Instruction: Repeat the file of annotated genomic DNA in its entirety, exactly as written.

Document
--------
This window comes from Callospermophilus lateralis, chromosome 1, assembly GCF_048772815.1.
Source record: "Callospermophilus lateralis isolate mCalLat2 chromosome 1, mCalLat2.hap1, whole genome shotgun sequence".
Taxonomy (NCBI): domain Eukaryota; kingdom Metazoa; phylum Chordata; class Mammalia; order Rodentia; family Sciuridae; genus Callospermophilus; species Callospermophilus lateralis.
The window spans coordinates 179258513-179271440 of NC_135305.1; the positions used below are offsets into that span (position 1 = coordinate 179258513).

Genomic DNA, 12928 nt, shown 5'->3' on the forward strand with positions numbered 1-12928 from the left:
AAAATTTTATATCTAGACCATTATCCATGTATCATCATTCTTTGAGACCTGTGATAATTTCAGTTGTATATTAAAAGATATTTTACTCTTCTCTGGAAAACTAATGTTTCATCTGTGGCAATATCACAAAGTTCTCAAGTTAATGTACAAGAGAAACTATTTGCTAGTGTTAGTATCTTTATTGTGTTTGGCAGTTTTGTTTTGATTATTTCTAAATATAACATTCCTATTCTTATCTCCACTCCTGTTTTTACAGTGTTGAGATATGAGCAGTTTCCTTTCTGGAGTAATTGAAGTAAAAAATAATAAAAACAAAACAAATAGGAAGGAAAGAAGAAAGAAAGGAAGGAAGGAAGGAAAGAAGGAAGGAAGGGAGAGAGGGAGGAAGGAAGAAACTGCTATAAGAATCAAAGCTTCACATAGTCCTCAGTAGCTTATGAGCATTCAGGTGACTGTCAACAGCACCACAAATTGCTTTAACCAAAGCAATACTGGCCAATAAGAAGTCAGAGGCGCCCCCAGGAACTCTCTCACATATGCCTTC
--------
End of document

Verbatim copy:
This window comes from Callospermophilus lateralis, chromosome 1, assembly GCF_048772815.1.
Source record: "Callospermophilus lateralis isolate mCalLat2 chromosome 1, mCalLat2.hap1, whole genome shotgun sequence".
Taxonomy (NCBI): domain Eukaryota; kingdom Metazoa; phylum Chordata; class Mammalia; order Rodentia; family Sciuridae; genus Callospermophilus; species Callospermophilus lateralis.
The window spans coordinates 179258513-179271440 of NC_135305.1; the positions used below are offsets into that span (position 1 = coordinate 179258513).

Genomic DNA, 12928 nt, shown 5'->3' on the forward strand with positions numbered 1-12928 from the left:
AAAATTTTATATCTAGACCATTATCCATGTATCATCATTCTTTGAGACCTGTGATAATTTCAGTTGTATATTAAAAGATATTTTACTCTTCTCTGGAAAACTAATGTTTCATCTGTGGCAATATCACAAAGTTCTCAAGTTAATGTACAAGAGAAACTATTTGCTAGTGTTAGTATCTTTATTGTGTTTGGCAGTTTTGTTTTGATTATTTCTAAATATAACATTCCTATTCTTATCTCCACTCCTGTTTTTACAGTGTTGAGATATGAGCAGTTTCCTTTCTGGAGTAATTGAAGTAAAAAATAATAAAAACAAAACAAATAGGAAGGAAAGAAGAAAGAAAGGAAGGAAGGAAGGAAAGAAGGAAGGAAGGGAGAGAGGGAGGAAGGAAGAAACTGCTATAAGAATCAAAGCTTCACATAGTCCTCAGTAGCTTATGAGCATTCAGGTGACTGTCAACAGCACCACAAATTGCTTTAACCAAAGCAATACTGGCCAATAAGAAGTCAGAGGCGCCCCCAGGAACTCTCTCACATATGCCTTC